The police union says the speed of the Government's gun law reforms, if anything, has been too slow.
The finance and expenditure committee is hearing oral submissions on the Government's gun law reform bill, which would ban military-style semi-automatics (MSSAs) and assault rifles and related components, with some strict exemptions.
Parliament has been both lauded and criticised with the haste with which the bill is progressing, but Police Association president Chris Cahill said successive Governments had been far too timid.
"Is it time to act? Are we being too quick? No, we've been far too slow."
He said that his predecessor and Labour MP Greg O'Connor had warned Parliament in 2016 that a foreigner could come into New Zealand, use "our lax gun laws" to get firearms and commit a terrorist act.
It was the tactic of gun lobbyists to "delay, delay, delay", stoke fear, and warn that the 250,000-odd people with a firearms licence would be criminalised by law changes.
He said only 5 per cent of licence holders belong to a gun club, and they were the main ones who would be affected by the bill.
Former cop: Police mismanaged arms control
Earlier Joe Green, chair of Firearms Safety Council of Aotearoa NZ, told the committee that police mismanagement of arms control, due in part to having resources being stretched too thin, was "arguably" responsible for the Christchurch terror attacks.
He cited police documents that he said showed they had put fewer and fewer resources into firearms control, including the year that the accused gunman bought his weapons.
Under questioning Green, who supported the bill, said police suffered from systemic issues that led to those on the front lines "having to do more with less".
National MP Judith Collins said: "Are you seriously telling this committee that the police are the cause of a mass killer going out and killing 50 people?"
Green responded: "I'm not saying the cause, I would use the word contributing factor, the systemic management of arms control and the failure in that are a contributing factor."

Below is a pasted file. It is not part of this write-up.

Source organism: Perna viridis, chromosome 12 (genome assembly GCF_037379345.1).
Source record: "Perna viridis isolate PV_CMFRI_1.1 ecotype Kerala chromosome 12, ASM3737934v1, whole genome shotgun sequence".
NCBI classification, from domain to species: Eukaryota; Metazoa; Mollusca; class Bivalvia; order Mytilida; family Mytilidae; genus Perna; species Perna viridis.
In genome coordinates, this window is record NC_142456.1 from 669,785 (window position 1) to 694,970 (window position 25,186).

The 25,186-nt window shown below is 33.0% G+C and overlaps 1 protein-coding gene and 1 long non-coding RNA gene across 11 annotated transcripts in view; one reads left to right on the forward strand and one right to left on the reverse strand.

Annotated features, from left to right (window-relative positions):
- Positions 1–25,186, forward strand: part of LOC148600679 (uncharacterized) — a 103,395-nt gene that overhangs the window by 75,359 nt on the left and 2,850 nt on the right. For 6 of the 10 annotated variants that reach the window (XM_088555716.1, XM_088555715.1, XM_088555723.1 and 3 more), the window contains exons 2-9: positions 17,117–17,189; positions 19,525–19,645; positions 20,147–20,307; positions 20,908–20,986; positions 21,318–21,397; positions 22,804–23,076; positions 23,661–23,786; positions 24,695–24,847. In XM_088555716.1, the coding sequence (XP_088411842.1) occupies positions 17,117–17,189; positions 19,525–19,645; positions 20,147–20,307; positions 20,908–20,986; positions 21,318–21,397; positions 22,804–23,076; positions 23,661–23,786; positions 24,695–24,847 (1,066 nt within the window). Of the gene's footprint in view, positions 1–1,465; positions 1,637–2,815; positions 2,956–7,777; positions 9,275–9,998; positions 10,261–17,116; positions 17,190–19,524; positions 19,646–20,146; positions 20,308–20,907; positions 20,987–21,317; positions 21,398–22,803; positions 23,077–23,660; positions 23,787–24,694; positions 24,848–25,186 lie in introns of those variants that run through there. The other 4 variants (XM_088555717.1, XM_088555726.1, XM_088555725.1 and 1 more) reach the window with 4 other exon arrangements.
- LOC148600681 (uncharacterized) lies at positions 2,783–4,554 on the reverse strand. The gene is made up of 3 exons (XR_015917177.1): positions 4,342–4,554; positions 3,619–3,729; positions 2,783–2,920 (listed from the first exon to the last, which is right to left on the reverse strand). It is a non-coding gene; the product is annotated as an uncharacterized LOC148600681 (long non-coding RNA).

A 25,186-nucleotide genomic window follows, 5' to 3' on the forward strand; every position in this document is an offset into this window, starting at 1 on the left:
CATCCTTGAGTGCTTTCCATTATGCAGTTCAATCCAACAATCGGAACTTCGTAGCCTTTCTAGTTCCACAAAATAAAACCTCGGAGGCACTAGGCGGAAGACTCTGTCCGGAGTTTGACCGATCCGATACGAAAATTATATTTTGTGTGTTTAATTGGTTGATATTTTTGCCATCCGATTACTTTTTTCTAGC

When pressed that he said that police were "arguably" the cause in his written submission, Green said he stood by his submission.
Green said he was a police manager for firearms control shortly after the 1996 Thorp Inquiry came out, and he constantly needed to remind management of the need to be vigilant about firearms safety.
Cahill agreed that police had done a poor job, but had improved since the select committee inquiry into firearms in 2016/17.
"It would be fair to say police haven't had a good tack record of managing firearms."
Green also noted that the Thorp Inquiry said that banning MSSAs and assault rifles would not necessarily prevent further mass shootings, but should reduce their frequency and consequences.
He said that the tough sentences in the bill - possession of an MSSA could lead to up to five years' jail - could make an offender think that a shootout with police was "worthwhile", adding that he was not suggesting that offenders thought that way.
Green argued for a two- or three-week public consultation process, instead of the 48 hours that the committee has to receive submission.
Cahill said that collectors were an "obvious risk" in the bill, citing 2010 figures of 19,000 pistols and 9700 restricted weapons that were categorised as collectors' items.
He said the current system of allowing a component to be removed was not ideal as the component could just be put back on. They should be required to be permanently inoperable.
He cited a case where a collector was able to import 74 Uzi sub-machine guns, enough to set up a small militia.
He also said there should not be exemptions for competitive shooting.
"The problem with exemptions is it creates loopholes, and we end up having these firearms in society."
Criminals often steal firearms from legitimate owners, he added.
NZ Antique and Historical Arms Association president Andrew Edgecombe said making collectors' guns permanently inoperable would reduce them to scrap metal.
He said members were being unfairly persecuted because of the actions of the Christchurch shooter.
"They are feeling marginalised, victimised and criminalised ... the future of their interest is now uncertain.
"They have spent their lives collecting, feel persecuted and unfairly targeted ... These guys are really, really hurting. they are most law-abiding people you can imagine."
Committee chair and Labour MP Michael Wood said he owned an antique firearm and didn't feel persecuted, and asked if the association members knew the bill had an exemption for collectors.
"They don't know what's happening," Edgecombe said, but if the 1000 members knew about the exemption, their concerns would be alleviated.
Pistol NZ president Debbie Walker pushed for an exemptions for semi-automatic shotguns and rifles for local, national and international shooting events - under strict conditions.
Walker said an exemption would allow a small, highly-regulated group to compete after undergoing a safety-training regime and receiving a Pistol NZ endorsement.
"This regime is agreed to by customs and police," she told the committee.
Competitors needed firearms licence and could only use such firearms on a certified range, under the control of certified range officer, she said.
The training has to be approved by the Pistol NZ national body, and the competitor has to be interviewed by police.